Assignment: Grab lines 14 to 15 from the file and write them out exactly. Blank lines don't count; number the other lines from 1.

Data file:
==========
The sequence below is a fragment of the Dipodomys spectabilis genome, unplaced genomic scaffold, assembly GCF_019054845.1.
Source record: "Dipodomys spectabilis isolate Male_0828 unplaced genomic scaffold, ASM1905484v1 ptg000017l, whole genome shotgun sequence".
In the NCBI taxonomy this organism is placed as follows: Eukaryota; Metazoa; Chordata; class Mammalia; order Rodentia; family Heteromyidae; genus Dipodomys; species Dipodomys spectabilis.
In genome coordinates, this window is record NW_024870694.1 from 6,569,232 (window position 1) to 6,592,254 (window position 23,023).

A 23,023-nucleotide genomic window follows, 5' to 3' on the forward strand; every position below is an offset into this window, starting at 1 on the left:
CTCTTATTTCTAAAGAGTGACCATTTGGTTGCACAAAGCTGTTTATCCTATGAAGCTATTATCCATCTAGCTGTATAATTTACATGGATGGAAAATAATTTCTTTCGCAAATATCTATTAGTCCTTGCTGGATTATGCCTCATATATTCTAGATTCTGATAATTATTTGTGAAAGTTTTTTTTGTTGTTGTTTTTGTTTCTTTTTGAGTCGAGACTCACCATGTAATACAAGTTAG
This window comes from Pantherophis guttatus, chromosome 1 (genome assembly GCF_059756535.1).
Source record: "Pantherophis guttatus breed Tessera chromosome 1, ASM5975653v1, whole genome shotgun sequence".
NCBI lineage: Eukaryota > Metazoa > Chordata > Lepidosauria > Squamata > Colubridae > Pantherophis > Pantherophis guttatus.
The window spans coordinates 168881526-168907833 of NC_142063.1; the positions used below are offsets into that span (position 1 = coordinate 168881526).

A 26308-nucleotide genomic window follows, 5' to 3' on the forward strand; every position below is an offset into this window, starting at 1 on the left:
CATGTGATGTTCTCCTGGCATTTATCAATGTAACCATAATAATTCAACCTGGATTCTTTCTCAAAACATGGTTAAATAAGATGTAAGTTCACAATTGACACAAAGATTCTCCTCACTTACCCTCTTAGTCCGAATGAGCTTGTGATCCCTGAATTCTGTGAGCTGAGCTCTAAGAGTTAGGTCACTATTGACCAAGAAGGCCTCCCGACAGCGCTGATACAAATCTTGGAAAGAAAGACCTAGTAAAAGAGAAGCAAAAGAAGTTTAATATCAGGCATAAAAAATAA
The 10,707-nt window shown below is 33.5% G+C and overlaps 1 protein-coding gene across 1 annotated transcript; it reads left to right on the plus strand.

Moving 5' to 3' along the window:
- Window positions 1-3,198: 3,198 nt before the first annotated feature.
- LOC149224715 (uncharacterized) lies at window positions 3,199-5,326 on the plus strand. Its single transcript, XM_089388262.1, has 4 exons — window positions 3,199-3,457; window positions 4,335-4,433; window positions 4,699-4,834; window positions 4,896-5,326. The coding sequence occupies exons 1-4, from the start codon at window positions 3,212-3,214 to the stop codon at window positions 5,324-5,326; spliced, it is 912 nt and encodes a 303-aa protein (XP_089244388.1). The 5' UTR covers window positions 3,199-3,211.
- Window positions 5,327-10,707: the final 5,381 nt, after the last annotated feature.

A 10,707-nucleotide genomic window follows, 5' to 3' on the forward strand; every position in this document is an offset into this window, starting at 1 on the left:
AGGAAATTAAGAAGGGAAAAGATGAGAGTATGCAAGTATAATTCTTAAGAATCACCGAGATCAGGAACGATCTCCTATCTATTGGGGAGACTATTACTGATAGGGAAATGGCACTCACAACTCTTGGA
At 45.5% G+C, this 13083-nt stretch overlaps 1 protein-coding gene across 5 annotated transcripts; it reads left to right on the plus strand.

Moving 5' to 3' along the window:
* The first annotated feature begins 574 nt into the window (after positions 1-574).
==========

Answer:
Moving 5' to 3' along the window:
- Window positions 1-3,198: 3,198 nt before the first annotated feature.